Pet Custody After a Breakup

If you’ve been with your significant other long enough to adopt yourself a fur baby, it can be tough when it comes time to part ways to decide who exactly is going to continue to care for your pet. While the law sees your animal as a possession to be settled the same as any other item, any pet owner knows it’s not quite that simple.

More often than not these events go down very similar to a custody battle over kids. In some cases couples even start agreeing upon visitation times, choosing to have one of them take care of the pet while the other sees them on the weekend. This usually doesn’t work out, as having to come and pick up a pet and inevitably see your ex adds unnecessary time onto the grieving process. These situations usually end with one of you becoming essentially a deadbeat pet parent, avoiding visitation times and eventually cutting ties altogether.

When deciding who will take care of your furry friend there are a couple of things you should consider:

Who is Better Able to Take Care of Your Pet

Often times one party is better suited to owning a pet than the other. This can come down to a handful of factors. Does your ex live in a house with a big backyard while you’re living in a tiny studio apartment? Are you working part-time while he is working 60 hour work weeks? Which one of you is able to better support your pet financially?

Often times answering these questions will be all you have to do in order to figure the situation out, as a lot of these differences are really game changers. It’s not fair to stuff your dog into a tiny apartment because you and your boyfriend have cut ties, and should the worse happen, the one who ends up with your pet should be financially secure enough to front the costs of expensive vet bills.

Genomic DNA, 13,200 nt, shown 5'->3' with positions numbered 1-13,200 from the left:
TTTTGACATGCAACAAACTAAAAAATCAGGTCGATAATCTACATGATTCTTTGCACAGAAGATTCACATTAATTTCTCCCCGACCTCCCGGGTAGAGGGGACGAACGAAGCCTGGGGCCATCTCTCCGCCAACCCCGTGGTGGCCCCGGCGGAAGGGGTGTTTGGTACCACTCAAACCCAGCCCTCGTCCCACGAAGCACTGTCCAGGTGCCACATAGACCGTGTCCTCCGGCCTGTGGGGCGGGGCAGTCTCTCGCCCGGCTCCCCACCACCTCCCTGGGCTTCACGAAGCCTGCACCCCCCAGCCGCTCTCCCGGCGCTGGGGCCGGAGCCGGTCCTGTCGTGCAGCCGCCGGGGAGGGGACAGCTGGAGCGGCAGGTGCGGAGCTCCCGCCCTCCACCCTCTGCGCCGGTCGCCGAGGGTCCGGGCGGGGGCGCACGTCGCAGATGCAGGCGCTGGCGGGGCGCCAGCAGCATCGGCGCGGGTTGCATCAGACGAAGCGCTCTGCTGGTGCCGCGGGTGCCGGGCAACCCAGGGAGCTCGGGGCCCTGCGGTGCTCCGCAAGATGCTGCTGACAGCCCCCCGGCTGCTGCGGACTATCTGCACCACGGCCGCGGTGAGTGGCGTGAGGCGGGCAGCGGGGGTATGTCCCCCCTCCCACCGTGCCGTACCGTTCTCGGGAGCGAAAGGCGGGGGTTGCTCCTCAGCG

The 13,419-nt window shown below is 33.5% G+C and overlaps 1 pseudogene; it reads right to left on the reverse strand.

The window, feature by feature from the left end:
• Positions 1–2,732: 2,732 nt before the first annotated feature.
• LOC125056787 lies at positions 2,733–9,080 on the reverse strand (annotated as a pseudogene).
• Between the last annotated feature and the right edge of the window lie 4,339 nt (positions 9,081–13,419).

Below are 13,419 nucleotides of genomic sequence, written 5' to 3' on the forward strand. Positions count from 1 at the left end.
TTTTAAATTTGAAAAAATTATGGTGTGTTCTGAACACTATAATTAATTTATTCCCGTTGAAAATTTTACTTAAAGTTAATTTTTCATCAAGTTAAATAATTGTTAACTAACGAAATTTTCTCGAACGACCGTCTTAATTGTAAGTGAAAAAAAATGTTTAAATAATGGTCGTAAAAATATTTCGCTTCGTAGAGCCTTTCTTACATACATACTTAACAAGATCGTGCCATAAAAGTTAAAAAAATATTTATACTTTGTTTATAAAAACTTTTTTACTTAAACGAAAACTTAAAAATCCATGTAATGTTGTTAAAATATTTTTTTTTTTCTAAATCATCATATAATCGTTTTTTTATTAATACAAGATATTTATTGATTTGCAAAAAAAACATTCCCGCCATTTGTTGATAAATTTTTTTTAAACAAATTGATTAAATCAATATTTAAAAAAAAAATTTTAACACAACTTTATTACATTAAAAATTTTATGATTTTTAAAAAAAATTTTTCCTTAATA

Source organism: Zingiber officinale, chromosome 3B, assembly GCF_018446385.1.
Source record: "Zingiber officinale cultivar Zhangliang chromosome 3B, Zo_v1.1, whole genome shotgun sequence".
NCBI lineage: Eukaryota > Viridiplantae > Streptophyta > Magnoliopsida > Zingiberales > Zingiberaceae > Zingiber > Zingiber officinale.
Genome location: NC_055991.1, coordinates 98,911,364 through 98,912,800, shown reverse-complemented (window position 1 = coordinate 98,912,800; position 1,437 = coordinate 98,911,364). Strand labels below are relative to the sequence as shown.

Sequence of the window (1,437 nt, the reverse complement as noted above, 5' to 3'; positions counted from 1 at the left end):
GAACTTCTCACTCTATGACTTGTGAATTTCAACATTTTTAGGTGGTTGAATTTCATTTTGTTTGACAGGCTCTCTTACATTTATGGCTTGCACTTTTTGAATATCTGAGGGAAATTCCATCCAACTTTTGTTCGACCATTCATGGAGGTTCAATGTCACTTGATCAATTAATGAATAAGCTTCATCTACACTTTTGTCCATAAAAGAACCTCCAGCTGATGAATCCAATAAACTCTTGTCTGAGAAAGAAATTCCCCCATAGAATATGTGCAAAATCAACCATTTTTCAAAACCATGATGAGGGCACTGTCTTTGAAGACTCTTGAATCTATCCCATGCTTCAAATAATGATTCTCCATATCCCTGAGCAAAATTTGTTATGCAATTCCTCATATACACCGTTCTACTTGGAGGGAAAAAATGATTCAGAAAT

Which One of You is the Primary Caregiver

If it’s not as cut and dry as the previous point, you should start looking at which of the two of you has been the primary caregiver. If you were the one who wanted your pet and you have been the one feeding, walking and cuddling up with them at night you generally have a larger claim than your partner and vice-versa.

Often times one of you never really wanted the pet to begin or may feel having an animal the two of you shared to hard to deal with after the breakup. Having a living, eating, barking reminder of your failed love is often too much for some people to deal with.

What is Better for the Pet

If your pet tends to have a stronger connection with one of you, it will make this decision very easy. Your pet had no say in the end of your relationship, and to tear them away from your significant other when it clearly has a strong connection with them is not fair to him/her. Same as when dealing with kids, you really have to put your pets needs first.

Above all, you need to do what’s best for the pet. This is another reason why joint custody really isn’t ideal, as the majority of pets do not deal well with constant changes.

Do not fight for your pet solely to take a stab at your ex. Once the dust settles you’ll likely find yourself with an unwanted burden on you both emotionally and financially, and your pet will be stuck in a home where it’s not being cared for properly or receiving the love and attention it needs.

At the end of the day, the pet comes first.



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